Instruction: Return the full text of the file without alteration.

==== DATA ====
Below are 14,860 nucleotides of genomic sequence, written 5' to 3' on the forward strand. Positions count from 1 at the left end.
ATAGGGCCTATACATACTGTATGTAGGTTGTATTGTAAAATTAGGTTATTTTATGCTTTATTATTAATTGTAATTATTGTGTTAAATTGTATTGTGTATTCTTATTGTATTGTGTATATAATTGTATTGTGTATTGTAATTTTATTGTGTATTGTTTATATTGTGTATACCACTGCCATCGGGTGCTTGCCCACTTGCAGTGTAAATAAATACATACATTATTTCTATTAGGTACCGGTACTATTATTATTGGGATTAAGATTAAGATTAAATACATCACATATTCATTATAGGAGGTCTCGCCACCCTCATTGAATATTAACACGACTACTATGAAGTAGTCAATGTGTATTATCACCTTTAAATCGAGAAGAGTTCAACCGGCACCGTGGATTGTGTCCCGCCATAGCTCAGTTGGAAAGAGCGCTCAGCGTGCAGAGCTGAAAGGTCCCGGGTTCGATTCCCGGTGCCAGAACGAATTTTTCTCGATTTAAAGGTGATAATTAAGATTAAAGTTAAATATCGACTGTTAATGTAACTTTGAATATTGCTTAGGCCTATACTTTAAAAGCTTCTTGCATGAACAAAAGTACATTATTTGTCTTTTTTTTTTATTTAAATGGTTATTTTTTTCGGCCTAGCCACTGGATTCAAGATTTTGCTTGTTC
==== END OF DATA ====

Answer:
Below are 14,860 nucleotides of genomic sequence, written 5' to 3' on the forward strand. Positions count from 1 at the left end.
ATAGGGCCTATACATACTGTATGTAGGTTGTATTGTAAAATTAGGTTATTTTATGCTTTATTATTAATTGTAATTATTGTGTTAAATTGTATTGTGTATTCTTATTGTATTGTGTATATAATTGTATTGTGTATTGTAATTTTATTGTGTATTGTTTATATTGTGTATACCACTGCCATCGGGTGCTTGCCCACTTGCAGTGTAAATAAATACATACATTATTTCTATTAGGTACCGGTACTATTATTATTGGGATTAAGATTAAGATTAAATACATCACATATTCATTATAGGAGGTCTCGCCACCCTCATTGAATATTAACACGACTACTATGAAGTAGTCAATGTGTATTATCACCTTTAAATCGAGAAGAGTTCAACCGGCACCGTGGATTGTGTCCCGCCATAGCTCAGTTGGAAAGAGCGCTCAGCGTGCAGAGCTGAAAGGTCCCGGGTTCGATTCCCGGTGCCAGAACGAATTTTTCTCGATTTAAAGGTGATAATTAAGATTAAAGTTAAATATCGACTGTTAATGTAACTTTGAATATTGCTTAGGCCTATACTTTAAAAGCTTCTTGCATGAACAAAAGTACATTATTTGTCTTTTTTTTTTATTTAAATGGTTATTTTTTTCGGCCTAGCCACTGGATTCAAGATTTTGCTTGTTC